Friday, August 14, 2009

Massively Useful Software: nLite and ntfsclone

I recently reinstalled Windows onto my computer, a ritual that I have done for years to keep my operating system running nicely thanks to Windows bit rot. I usually do it about once a year, in this case it's been two so it really needed a fresh install. The problems with regularly reinstalling Windows are downloading and installing all of the updates, which takes forever since my original Windows XP Pro disc is Service Pack 1. Luckily there's software that makes the process easier.

I wish I knew about this program earlier. nLite is an easy to use application that allows you to make a backup copy of your Windows install disc, slipstream the service pack and updates into the Windows install (google for the Windows XP Service Pack 3 Network Installation Package for IT Professionals and Developers; it's an EXE file that nLite will ask for to do that), install drivers such as my SATA drivers that I needed to install Windows on something other than my old soon-to-fail IDE hard drive, and then finally burn the new customized Windows install disc as a bootable CD or DVD.

Another useful program is ntfsclone. It's a command-line Linux program that can clone an NTFS partition to a single file as a backup. This is useful because now I have a disk image of a fresh Windows install, so I don't have to reinstall Windows if I want a fresh system. It's also a nice way to make save-states for full system recoveries just in case something bad happens, or if I decide to—um, experiment, and want a way to recover my system if I screw something up.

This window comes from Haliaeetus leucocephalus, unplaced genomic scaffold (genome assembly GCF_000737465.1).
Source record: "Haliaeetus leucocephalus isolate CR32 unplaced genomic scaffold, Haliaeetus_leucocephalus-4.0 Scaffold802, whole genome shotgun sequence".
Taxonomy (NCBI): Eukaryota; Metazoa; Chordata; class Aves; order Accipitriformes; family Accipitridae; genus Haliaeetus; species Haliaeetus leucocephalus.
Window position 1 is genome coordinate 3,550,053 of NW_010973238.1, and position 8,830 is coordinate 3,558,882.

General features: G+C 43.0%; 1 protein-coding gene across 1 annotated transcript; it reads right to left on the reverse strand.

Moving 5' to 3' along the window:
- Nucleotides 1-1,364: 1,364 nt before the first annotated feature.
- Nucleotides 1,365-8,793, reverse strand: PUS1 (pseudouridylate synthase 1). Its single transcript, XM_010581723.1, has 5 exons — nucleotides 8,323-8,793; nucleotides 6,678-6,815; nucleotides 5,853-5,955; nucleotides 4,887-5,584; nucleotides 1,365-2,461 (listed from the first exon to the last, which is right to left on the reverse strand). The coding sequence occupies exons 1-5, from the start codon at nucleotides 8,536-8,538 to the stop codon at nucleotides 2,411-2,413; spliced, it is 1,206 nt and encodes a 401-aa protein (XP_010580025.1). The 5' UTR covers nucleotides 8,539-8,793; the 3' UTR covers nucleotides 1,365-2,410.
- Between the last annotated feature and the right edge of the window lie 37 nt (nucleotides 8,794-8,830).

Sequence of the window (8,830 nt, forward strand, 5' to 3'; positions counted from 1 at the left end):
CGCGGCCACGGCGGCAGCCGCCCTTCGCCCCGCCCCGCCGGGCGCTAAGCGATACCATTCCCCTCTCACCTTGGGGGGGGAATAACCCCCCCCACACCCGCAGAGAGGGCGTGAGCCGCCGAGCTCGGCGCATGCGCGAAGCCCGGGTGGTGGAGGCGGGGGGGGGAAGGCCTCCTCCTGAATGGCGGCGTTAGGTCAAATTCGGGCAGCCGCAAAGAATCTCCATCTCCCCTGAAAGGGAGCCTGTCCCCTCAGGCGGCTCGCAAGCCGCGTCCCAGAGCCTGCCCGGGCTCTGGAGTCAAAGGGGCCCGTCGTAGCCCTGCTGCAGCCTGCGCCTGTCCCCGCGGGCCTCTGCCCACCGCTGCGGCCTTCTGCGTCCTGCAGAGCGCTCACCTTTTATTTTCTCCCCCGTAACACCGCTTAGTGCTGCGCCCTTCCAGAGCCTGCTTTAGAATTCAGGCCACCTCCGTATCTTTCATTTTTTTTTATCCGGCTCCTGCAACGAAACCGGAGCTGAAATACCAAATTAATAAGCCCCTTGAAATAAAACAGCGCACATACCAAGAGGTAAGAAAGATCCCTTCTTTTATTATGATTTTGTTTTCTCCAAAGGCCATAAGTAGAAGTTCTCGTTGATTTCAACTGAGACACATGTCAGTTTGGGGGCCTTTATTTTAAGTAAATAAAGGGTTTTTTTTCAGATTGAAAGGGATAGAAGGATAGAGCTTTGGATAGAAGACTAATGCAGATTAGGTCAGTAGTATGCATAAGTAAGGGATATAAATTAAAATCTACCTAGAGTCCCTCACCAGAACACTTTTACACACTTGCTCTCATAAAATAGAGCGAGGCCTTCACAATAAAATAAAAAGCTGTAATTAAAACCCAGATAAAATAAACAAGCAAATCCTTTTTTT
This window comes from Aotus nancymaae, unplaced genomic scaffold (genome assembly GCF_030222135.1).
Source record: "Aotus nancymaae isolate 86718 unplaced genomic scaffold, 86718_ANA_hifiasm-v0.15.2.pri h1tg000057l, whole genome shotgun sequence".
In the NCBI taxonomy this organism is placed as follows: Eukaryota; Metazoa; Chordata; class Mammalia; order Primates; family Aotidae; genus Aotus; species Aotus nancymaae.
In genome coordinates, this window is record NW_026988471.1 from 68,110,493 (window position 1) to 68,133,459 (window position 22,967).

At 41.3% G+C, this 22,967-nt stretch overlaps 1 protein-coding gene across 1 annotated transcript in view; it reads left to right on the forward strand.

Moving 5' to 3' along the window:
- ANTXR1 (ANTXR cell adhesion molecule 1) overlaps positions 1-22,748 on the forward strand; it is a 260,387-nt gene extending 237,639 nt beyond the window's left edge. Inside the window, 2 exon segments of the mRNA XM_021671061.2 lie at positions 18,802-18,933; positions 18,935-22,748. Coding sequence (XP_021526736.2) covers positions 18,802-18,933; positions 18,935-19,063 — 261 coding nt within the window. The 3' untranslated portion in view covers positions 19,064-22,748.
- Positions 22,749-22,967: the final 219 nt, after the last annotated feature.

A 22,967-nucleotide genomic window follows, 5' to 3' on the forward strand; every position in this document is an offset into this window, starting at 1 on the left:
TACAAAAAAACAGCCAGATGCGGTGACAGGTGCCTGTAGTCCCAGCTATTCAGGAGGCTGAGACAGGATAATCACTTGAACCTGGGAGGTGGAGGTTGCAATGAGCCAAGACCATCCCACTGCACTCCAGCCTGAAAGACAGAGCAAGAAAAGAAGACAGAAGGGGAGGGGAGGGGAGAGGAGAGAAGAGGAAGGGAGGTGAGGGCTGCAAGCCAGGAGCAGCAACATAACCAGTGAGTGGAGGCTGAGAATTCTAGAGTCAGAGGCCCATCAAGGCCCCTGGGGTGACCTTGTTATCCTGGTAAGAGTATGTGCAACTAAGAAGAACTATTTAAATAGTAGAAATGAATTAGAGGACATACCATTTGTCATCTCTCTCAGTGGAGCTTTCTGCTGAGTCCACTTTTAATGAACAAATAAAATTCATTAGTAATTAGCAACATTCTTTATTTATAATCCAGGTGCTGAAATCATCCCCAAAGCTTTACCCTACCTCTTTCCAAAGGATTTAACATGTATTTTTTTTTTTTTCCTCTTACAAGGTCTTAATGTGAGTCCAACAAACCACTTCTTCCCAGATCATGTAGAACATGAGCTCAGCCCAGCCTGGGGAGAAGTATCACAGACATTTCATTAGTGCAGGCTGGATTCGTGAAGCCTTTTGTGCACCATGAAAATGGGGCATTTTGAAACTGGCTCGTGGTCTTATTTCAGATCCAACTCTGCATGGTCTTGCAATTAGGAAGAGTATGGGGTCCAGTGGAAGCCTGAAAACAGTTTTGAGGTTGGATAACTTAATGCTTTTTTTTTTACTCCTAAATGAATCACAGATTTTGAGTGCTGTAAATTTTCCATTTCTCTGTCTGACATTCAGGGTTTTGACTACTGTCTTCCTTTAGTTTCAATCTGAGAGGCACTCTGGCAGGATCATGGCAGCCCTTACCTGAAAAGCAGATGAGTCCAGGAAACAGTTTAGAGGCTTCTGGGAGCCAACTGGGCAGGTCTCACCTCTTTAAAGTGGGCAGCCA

Speaking of fresh installs, I'm adding a new series to the blog.

Massively ANNOYING Software: Adobe Product Activation


This is the second time I've reinstalled Windows while having CS3 installed on it. Remember how the Adobe license only lets you install the Adobe Suite onto two different computers? Yeah. This was the third time I tried to install CS3, and both times prior I forgot to deactivate the Adobe software before completely wiping my hard drive. It never crossed my mind.

So, add that to your reinstall ritual. When you are making sure that all of your files are backed up, load up any Adobe program, then go to Help > Deactivate before you reinstall Windows. Otherwise be prepared to be on the line with Adobe Customer Support with a good excuse. Luckily I was able to activate over the phone, but boy was that a pain; having to call and ask permission to use my software.

Sadly this is not limited to Adobe. Other software/media that requires online activation to keep track of how many computers you've installed it on may also require you to deactivate it as well. So keep that in mind and tell the folks at Adobe to read this article because seriously, activating and deactivating software is a pain.